September 2019 archive

DIY Monster Crafts

| Early Elementary, Grown-Up, Halloween, Holidays, Older Elementary, Preschool, Tween to Teen

Slime. Will the rage ever go away? We LOVE slime at Project Kid, and when it comes to crafting for Halloween, it was so easy to make this cute monster house with a slime theme! Making monsters might be our favorite type of project because there are no rules. We are not trying to make our characters look like something that already exists, so let your kids be creative and use what you have in your craft drawer!

Start with a shoebox and go from there. Maybe your monster house has three stories? Remember…no rules, NO RULES!

1.Use double-stick tape to cover the inside of a small shoebox (approximately 6x9x3 in.) and a square gift box (approximately 3x3x3 in.) with craft paper. We used solid black on floors and ceilings and patterns on walls.

2. With a pencil, trace each box opening onto Astrobright vulcan green paper, and within the traced shape draw a wavy, drippy slime border, as shown. Cut out and glue around the open side of each box.

3. Add accessories to the room like art on the wall (framed in straws), a Lego table slimed with puffy paint (don’t worry; it peels right off!), or a pendant lamp made with a mini paper cup and a yellow bead for the lightbulb.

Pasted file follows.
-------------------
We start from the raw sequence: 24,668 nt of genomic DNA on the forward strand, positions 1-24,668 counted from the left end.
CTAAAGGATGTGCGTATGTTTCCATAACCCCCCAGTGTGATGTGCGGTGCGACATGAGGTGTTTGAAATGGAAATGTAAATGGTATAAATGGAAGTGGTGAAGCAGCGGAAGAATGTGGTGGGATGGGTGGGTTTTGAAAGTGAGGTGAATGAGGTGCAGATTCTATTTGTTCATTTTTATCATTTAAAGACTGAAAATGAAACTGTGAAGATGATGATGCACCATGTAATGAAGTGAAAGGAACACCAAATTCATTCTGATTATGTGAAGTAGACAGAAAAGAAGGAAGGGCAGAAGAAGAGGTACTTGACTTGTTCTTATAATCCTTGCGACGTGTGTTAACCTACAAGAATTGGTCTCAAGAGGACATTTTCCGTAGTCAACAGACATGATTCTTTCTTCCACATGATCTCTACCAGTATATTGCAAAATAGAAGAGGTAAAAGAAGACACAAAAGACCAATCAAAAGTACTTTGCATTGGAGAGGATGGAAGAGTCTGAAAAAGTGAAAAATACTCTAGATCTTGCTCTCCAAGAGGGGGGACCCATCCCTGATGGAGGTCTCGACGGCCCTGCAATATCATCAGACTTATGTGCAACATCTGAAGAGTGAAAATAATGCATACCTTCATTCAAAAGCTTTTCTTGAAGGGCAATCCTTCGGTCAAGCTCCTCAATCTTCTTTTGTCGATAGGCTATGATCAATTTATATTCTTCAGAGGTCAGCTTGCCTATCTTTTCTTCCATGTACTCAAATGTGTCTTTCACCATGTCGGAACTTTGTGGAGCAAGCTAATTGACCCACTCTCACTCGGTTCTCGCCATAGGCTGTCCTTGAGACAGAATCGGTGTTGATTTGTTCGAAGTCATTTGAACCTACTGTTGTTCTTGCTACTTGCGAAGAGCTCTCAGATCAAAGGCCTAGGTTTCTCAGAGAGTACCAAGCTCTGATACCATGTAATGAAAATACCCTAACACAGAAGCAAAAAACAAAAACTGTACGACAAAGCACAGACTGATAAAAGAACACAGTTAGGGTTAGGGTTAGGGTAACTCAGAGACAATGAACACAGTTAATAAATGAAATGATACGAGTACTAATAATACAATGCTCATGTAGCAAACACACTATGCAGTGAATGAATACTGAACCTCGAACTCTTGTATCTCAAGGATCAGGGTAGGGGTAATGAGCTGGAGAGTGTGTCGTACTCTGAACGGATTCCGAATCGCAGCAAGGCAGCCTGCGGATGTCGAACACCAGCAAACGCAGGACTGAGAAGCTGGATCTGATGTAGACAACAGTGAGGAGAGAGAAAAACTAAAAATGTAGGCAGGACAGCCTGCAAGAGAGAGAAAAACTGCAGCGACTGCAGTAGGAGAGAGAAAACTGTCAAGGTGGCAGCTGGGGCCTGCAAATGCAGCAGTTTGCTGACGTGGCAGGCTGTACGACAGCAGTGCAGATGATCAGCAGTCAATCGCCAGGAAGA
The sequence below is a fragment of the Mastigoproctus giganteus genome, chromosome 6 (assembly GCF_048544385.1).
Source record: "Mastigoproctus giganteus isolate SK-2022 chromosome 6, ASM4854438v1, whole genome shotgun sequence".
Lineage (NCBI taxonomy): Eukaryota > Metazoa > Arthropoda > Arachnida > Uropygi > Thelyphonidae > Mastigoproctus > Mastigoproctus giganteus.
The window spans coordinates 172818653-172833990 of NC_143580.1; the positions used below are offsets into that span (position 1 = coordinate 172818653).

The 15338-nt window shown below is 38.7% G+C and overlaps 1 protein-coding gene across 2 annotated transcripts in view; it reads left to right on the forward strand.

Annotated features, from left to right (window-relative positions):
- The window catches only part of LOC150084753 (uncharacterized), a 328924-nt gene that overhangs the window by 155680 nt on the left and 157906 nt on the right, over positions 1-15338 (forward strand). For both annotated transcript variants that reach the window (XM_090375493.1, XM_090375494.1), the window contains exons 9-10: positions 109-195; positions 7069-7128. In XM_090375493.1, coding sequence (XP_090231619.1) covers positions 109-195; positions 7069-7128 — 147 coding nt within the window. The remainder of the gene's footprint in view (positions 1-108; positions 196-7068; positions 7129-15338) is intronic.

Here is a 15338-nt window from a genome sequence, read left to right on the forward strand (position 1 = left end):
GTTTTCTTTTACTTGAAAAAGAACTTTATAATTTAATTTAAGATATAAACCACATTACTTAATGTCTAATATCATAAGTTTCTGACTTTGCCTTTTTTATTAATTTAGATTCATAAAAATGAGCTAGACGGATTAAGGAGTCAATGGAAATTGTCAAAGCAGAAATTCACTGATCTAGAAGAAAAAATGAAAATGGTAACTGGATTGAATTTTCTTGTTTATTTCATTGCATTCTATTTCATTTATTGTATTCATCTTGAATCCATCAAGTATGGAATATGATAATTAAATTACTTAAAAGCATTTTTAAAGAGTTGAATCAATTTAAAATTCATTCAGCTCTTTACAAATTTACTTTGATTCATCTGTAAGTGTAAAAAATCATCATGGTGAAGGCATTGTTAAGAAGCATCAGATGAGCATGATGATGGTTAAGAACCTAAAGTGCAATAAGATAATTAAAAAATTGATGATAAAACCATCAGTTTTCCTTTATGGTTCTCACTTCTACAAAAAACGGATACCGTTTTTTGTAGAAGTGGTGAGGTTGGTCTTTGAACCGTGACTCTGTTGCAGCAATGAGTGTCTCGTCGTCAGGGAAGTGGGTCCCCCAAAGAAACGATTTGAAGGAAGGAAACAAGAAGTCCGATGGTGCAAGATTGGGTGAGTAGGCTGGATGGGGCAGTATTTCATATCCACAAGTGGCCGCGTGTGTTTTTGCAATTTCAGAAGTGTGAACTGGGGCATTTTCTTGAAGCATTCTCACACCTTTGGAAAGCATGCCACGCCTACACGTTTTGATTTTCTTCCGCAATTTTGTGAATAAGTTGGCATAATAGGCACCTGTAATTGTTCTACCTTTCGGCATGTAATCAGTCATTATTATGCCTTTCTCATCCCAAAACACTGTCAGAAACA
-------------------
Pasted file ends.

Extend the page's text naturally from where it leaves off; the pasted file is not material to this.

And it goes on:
3 Ways to Make a Monster: blender + pipe cleaner + googly eyes

2. pom-pom + paper straws + googly eyes

3. kitchen sponge + felt

Photo by Dane Tashima, Styled by Pam Morris.

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Day of the Dead Craft

| Early Elementary, Halloween, Holidays, Older Elementary, Tween to Teen, Upcycled

When designing Halloween crafts, sometimes you get sick of the old orange and black. This Day of the Dead, or Dia de los Muertos craft is the exception to that rule. This playhouse is made with just two pieces of cardboard slotted together, so the construction couldn’t be easier. Plus, if you want to put it away and save it for next year, it’s easy to flatten and store.

All of the little details are what make it super special from the spool tissue paper flowers to the sugar skull art on the wall! See below for how we made this for Parents Magazine.

1.Cut out two 12×16-in. pieces of cardboard. Then cut a long side of each rectangle into a house shape so that the sides are 10 in. tall and the center peak is 12 in. tall, as shown.

2. Paint the cardboard pieces on both sides in bright colors. Let dry.

3. Starting at the bottom of one piece, cut a 10-in. slit up the center. Then starting at the top of the other piece, cut a 2-in. slit down the center. (These pieces will slot together to form an X.)

4. Draw door shapes onto the walls and cut them out. (Optional: Leave one side of door attached, and bend it for a functioning door.)

5. Slide the two pieces of cardboard together to form the house.